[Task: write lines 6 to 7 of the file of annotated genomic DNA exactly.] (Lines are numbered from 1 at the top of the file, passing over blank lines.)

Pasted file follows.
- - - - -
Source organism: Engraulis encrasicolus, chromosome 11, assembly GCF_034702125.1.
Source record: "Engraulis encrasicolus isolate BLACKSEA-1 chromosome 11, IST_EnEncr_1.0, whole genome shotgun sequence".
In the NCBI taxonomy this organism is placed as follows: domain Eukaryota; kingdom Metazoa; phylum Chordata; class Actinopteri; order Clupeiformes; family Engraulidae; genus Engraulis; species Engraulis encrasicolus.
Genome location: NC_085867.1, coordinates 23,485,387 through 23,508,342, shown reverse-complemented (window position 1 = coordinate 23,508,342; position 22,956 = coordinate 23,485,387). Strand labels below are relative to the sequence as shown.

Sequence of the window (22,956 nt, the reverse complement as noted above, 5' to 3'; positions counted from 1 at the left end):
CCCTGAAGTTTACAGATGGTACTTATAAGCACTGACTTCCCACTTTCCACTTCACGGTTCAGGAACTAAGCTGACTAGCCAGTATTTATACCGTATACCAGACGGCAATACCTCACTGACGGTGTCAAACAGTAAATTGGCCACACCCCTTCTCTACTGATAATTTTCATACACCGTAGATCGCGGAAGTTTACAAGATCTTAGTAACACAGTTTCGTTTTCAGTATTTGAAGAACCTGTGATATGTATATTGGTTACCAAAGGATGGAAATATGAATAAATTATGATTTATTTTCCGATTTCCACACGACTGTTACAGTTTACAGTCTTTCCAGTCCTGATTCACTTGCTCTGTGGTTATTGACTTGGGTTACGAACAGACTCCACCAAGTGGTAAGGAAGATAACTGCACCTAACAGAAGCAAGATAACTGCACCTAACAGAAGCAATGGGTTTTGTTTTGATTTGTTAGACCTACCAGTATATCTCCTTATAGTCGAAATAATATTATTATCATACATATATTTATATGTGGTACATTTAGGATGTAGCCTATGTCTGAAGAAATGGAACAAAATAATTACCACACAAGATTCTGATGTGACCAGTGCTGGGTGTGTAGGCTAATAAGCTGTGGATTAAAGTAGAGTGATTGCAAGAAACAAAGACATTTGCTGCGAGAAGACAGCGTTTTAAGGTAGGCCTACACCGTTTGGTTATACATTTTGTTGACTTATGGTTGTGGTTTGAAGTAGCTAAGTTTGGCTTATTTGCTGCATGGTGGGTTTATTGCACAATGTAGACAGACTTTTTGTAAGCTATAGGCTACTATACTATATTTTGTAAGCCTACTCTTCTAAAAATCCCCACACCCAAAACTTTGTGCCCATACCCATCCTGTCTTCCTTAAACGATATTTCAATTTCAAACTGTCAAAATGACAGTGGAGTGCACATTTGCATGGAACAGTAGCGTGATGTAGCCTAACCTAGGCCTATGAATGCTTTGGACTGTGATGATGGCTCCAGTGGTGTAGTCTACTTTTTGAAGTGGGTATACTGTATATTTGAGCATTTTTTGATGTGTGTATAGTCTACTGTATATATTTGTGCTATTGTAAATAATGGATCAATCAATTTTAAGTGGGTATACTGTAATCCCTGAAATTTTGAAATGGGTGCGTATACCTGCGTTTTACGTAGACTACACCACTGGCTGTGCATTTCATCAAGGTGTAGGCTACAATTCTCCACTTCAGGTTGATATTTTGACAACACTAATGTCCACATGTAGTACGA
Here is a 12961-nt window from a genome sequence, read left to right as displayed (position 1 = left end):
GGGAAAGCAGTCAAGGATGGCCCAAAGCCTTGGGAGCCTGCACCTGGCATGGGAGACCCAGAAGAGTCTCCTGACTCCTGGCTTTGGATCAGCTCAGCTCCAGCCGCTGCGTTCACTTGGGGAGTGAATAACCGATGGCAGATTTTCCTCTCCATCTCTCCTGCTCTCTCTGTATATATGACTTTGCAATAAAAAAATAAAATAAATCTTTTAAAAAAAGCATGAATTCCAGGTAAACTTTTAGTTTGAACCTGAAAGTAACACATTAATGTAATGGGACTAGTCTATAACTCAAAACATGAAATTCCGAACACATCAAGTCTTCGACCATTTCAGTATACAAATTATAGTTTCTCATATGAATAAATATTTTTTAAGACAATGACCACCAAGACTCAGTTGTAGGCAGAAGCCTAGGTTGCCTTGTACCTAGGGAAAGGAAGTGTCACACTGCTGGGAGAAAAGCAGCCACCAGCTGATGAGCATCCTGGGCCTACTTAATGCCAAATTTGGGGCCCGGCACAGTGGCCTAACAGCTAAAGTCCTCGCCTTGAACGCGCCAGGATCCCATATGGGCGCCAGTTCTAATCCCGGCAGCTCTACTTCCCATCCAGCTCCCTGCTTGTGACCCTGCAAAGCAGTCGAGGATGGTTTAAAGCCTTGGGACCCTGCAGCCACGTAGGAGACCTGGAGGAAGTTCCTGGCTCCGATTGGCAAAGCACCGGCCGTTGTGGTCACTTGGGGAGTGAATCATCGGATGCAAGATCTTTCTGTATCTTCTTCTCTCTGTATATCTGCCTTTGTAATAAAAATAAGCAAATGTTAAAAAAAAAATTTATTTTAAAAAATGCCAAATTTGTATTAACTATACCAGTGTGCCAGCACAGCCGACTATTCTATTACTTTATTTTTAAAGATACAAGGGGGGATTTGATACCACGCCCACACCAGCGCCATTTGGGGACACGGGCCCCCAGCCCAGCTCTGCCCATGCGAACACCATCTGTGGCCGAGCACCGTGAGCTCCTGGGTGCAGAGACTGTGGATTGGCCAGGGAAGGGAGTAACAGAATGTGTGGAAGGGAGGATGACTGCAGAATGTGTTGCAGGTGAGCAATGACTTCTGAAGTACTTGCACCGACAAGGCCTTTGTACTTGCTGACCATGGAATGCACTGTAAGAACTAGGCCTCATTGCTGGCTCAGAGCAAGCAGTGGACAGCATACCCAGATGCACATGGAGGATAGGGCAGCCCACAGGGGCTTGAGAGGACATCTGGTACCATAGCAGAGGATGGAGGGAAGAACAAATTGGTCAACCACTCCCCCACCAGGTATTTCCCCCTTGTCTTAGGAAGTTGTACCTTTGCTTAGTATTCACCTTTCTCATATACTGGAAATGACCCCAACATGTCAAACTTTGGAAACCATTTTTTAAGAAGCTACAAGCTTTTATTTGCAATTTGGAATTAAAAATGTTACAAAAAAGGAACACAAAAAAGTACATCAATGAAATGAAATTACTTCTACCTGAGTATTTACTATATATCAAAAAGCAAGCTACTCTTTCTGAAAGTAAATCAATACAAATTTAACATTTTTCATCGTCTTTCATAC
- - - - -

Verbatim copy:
CCCTGAAGTTTACAGATGGTACTTATAAGCACTGACTTCCCACTTTCCACTTCACGGTTCAGGAACTAAGCTGACTAGCCAGTATTTATACCGTATACCAGACGGCAATACCTCACTGACGGTGTCAAACAGTAAATTGGCCACACCCCTTCTCTACTGATAATTTTCATACACCGTAGATCGCGGAAGTTTACAAGATCTTAGTAACACAGTTTCGTTTTCAGTATTTGAAGAACCTGTGATATGTATATTGGTTACCAAAGGATGGAAATATGAATAAATTATGATTTATTTTCCGATTTCCACACGACTGTTACAGTTTACAGTCTTTCCAGTCCTGATTCACTTGCTCTGTGGTTATTGACTTGGGTTACGAACAGACTCCACCAAGTGGTAAGGAAGATAACTGCACCTAACAGAAGCAAGATAACTGCACCTAACAGAAGCAATGGGTTTTGTTTTGATTTGTTAGACCTACCAGTATATCTCCTTATAGTCGAAATAATATTATTATCATACATATATTTATATGTGGTACATTTAGGATGTAGCCTATGTCTGAAGAAATGGAACAAAATAATTACCACACAAGATTCTGATGTGACCAGTGCTGGGTGTGTAGGCTAATAAGCTGTGGATTAAAGTAGAGTGATTGCAAGAAACAAAGACATTTGCTGCGAGAAGACAGCGTTTTAAGGTAGGCCTACACCGTTTGGTTATACATTTTGTTGACTTATGGTTGTGGTTTGAAGTAGCTAAGTTTGGCTTATTTGCTGCATGGTGGGTTTATTGCACAATGTAGACAGACTTTTTGTAAGCTATAGGCTACTATACTATATTTTGTAAGCCTACTCTTCTAAAAATCCCCACACCCAAAACTTTGTGCCCATACCCATCCTGTCTTCCTTAAACGATATTTCAATTTCAAACTGTCAAAATGACAGTGGAGTGCACATTTGCATGGAACAGTAGCGTGATGTAGCCTAACCTAGGCCTATGAATGCTTTGGACTGTGATGATGGCTCCAGTGGTGTAGTCTACTTTTTGAAGTGGGTATACTGTATATTTGAGCATTTTTTGATGTGTGTATAGTCTACTGTATATATTTGTGCTATTGTAAATAATGGATCAATCAATTTTAAGTGGGTATACTGTAATCCCTGAAATTTTGAAATGGGTGCGTATACCTGCGTTTTACGTAGACTACACCACTGGCTGTGCATTTCATCAAGGTGTAGGCTACAATTCTCCACTTCAGGTTGATATTTTGACAACACTAATGTCCACATGTAGTACGA
Here is a 12961-nt window from a genome sequence, read left to right as displayed (position 1 = left end):